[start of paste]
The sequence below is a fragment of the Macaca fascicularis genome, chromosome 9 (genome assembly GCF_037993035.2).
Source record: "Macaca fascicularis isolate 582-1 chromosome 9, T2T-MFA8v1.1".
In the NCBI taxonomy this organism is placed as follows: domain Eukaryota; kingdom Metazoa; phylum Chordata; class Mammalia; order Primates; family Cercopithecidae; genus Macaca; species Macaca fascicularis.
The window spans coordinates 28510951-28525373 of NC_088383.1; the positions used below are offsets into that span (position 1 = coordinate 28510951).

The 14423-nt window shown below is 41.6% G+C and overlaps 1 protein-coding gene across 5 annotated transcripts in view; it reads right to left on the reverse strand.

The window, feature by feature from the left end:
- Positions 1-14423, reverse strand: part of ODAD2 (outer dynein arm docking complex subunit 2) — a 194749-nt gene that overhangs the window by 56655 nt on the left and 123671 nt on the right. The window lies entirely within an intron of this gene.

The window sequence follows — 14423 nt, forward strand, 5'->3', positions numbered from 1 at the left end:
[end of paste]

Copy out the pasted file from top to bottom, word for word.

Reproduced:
The sequence below is a fragment of the Macaca fascicularis genome, chromosome 9 (genome assembly GCF_037993035.2).
Source record: "Macaca fascicularis isolate 582-1 chromosome 9, T2T-MFA8v1.1".
In the NCBI taxonomy this organism is placed as follows: domain Eukaryota; kingdom Metazoa; phylum Chordata; class Mammalia; order Primates; family Cercopithecidae; genus Macaca; species Macaca fascicularis.
The window spans coordinates 28510951-28525373 of NC_088383.1; the positions used below are offsets into that span (position 1 = coordinate 28510951).

The 14423-nt window shown below is 41.6% G+C and overlaps 1 protein-coding gene across 5 annotated transcripts in view; it reads right to left on the reverse strand.

The window, feature by feature from the left end:
- Positions 1-14423, reverse strand: part of ODAD2 (outer dynein arm docking complex subunit 2) — a 194749-nt gene that overhangs the window by 56655 nt on the left and 123671 nt on the right. The window lies entirely within an intron of this gene.

The window sequence follows — 14423 nt, forward strand, 5'->3', positions numbered from 1 at the left end: